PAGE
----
Living for the King
Yesterday was the solemnity of Christ the King, the last Sunday of the liturgical year, and the perfect occasion to reflect on what it means to call Christ my king.
Our culture doesn’t like mixing politics and religion. Every year we witness numerous efforts to push religion from the public square. A relativistic, pluralist society simply cannot tolerate the absolute claims of religion, specifically those of Christianity. But, to call Christ King is as much a political as it is a religious statement. When Paul claimed “Jesus is Lord” it was a direct challenge to Caesar’s claim to be Lord. In fact, it was the rise of modernism and secularism that motivated Pope Pius XI to institute this feast in 1925, when he stated: “Nor is there any difference in this matter between the individual and the family or the State; for all men, whether collectively or individually, are under the dominion of Christ. In him is the salvation of the individual, in him is the salvation of society.” (Quas Primas, #18)
Of course before Christ can reign over society he must reign over us individually. Before Jesus can be Lord over our culture he must be Lord of our hearts, minds, and wills. Pius XI recognized this and presented the Church with the following challenges.
“If to Christ our Lord is given all power in heaven and on earth; if all men, purchased by his precious blood, are by a new right subjected to his dominion; if this power embraces all men, it must be clear that not one of our faculties is exempt from his empire. He must reign in our minds, which should assent with perfect submission and firm belief to revealed truths and to the doctrines of Christ. He must reign in our wills, which should obey the laws and precepts of God. He must reign in our hearts, which should spurn natural desires and love God above all things, and cleave to him alone. He must reign in our bodies and in our members, which should serve as instruments for the interior sanctification of our souls, or to use the words of the Apostle Paul, as instruments of justice unto God." (Quas Primas #33)
“Do not be conformed to this world, but be transformed by the renewal of your mind.” (Romans 12:2)
Allowing Christ to be King of our minds requires that we learn how to think like Jesus and submit our own thoughts and ideas to him. It is so easy to be shaped by our culture. It is tempting to let our politics flavor our faith. But, minds submitted to Christ allow him to work through us to shape the culture, our church, and our society. This requires that we be attentive and active, engaging our minds to critically think about all of the outside influences trying to sway us. It means recognizing that we are called to give our assent to the teaching of the Church and trust the wisdom of God in using the Church to reveal and interpret the truth about faith and morals.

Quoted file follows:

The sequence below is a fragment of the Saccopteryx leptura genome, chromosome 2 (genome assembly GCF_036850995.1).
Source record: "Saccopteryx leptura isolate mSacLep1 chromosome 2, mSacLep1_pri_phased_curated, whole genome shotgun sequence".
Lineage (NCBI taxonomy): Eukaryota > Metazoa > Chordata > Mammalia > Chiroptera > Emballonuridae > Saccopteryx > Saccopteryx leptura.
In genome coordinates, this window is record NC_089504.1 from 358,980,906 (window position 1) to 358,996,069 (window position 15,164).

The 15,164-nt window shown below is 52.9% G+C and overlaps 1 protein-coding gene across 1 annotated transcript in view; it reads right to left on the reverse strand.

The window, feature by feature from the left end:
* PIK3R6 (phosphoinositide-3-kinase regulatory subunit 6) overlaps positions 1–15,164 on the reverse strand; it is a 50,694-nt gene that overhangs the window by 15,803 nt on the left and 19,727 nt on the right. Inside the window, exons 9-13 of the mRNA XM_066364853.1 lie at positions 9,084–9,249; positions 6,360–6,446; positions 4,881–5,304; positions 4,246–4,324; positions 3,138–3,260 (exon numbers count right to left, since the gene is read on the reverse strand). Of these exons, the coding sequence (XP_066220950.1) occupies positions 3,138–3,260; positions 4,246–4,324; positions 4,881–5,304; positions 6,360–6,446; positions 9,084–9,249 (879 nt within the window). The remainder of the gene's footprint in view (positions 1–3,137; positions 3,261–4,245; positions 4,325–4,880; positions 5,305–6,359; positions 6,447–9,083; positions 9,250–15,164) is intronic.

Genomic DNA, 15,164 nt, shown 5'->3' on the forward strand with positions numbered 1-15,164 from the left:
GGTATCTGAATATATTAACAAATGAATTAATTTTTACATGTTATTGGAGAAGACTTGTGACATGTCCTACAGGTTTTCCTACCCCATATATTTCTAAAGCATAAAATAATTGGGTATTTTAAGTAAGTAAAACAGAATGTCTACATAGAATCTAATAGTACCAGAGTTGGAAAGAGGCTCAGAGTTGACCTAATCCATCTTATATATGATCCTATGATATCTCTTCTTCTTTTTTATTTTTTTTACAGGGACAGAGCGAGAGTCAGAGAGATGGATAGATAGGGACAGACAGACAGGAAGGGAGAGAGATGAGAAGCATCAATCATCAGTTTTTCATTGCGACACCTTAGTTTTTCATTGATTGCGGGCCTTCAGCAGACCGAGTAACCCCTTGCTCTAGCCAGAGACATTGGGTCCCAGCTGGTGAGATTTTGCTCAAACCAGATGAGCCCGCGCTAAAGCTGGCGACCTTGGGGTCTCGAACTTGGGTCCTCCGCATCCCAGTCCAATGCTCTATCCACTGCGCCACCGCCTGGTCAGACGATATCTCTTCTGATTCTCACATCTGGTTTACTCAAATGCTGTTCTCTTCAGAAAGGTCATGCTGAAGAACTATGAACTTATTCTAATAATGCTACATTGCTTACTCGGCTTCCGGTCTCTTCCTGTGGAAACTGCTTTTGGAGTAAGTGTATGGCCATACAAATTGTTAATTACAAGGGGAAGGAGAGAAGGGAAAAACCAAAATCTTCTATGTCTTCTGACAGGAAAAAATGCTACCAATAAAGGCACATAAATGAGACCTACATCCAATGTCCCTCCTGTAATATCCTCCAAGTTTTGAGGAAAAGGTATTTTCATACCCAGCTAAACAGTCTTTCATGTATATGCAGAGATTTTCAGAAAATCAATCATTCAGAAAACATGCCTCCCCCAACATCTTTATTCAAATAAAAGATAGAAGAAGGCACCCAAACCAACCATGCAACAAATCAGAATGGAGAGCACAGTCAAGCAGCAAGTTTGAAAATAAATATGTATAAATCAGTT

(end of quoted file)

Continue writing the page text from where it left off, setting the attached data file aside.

“For I do not do the good I want to do, but the evil I do not want to do—this I keep on doing.” (Romans 7:9)
It’s not enough to simply think the right things; we must submit our actions to the service of Christ the King as well. As the Gospel story from Sunday—the sheep and the goats—illustrates, it’s what we do or do not do that will be judged. Learning to practice the beatitudes or virtues is much more difficult than merely memorizing what they are. As St. Paul testified, sinning comes naturally to us, that’s our fallen nature at work. We must struggle with our flesh to make the practice of virtue as natural as the practice of sin. By grace, through prayer, fasting and almsgiving we can re-train our nature to seek and do what is right.
“For where your treasure is, there your heart will be also.” (Matthew 6:21)
It’s all a matter of priorities. I know for myself, when I am committed to taking time for prayer or fasting I can tell the difference it makes. But it is so hard to make Jesus the King of my calendar. There are so many distractions, so many meetings and demands for my time. Work, friends, and family all compete for the same 24 hours each day and yet before any of them I know I should be setting time aside to be with my King. Like the story of Martha and Mary. I am too often consumed with doing many things (even though they may be good things) that rob time from just sitting at his feet. This is the challenge we all face in making Christ the King of our hearts; to make him the most important, most central person, place or thing in our lives every day.
Well this one pretty much hits close to home as well. Have I submitted my body to the King? Do I honor God with the way I care for myself? God is deeply interested in our wellbeing and that includes the care and upkeep of these fragile temples of the Holy Spirit. Submitting our bodies to the reign of the King means making sure we care for the physical abode of his presence, his Spirit in us. Exercise, sleep, food and drink may all seem inconsequential and even out of place when discussing our relationship with Christ, the King of the Universe, but they are not. We are embodied souls, and if St. John Paul II’s theology of the body should teach us anything it is that what we do with our bodies matter. We can use our bodies (and not just in a sexual context) to worship and honor God.